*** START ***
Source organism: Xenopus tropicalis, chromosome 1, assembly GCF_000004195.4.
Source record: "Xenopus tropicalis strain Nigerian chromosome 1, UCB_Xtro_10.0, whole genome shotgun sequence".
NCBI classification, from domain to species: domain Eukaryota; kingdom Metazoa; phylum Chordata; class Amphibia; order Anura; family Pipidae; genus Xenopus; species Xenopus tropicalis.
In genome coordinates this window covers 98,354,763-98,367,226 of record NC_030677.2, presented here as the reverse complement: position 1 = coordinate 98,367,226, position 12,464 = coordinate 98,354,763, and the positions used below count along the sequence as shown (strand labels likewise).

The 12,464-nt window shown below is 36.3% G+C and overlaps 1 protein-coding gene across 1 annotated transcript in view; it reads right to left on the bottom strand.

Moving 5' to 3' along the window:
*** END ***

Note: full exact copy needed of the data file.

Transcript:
Source organism: Xenopus tropicalis, chromosome 1, assembly GCF_000004195.4.
Source record: "Xenopus tropicalis strain Nigerian chromosome 1, UCB_Xtro_10.0, whole genome shotgun sequence".
NCBI classification, from domain to species: domain Eukaryota; kingdom Metazoa; phylum Chordata; class Amphibia; order Anura; family Pipidae; genus Xenopus; species Xenopus tropicalis.
In genome coordinates this window covers 98,354,763-98,367,226 of record NC_030677.2, presented here as the reverse complement: position 1 = coordinate 98,367,226, position 12,464 = coordinate 98,354,763, and the positions used below count along the sequence as shown (strand labels likewise).

The 12,464-nt window shown below is 36.3% G+C and overlaps 1 protein-coding gene across 1 annotated transcript in view; it reads right to left on the bottom strand.

Moving 5' to 3' along the window: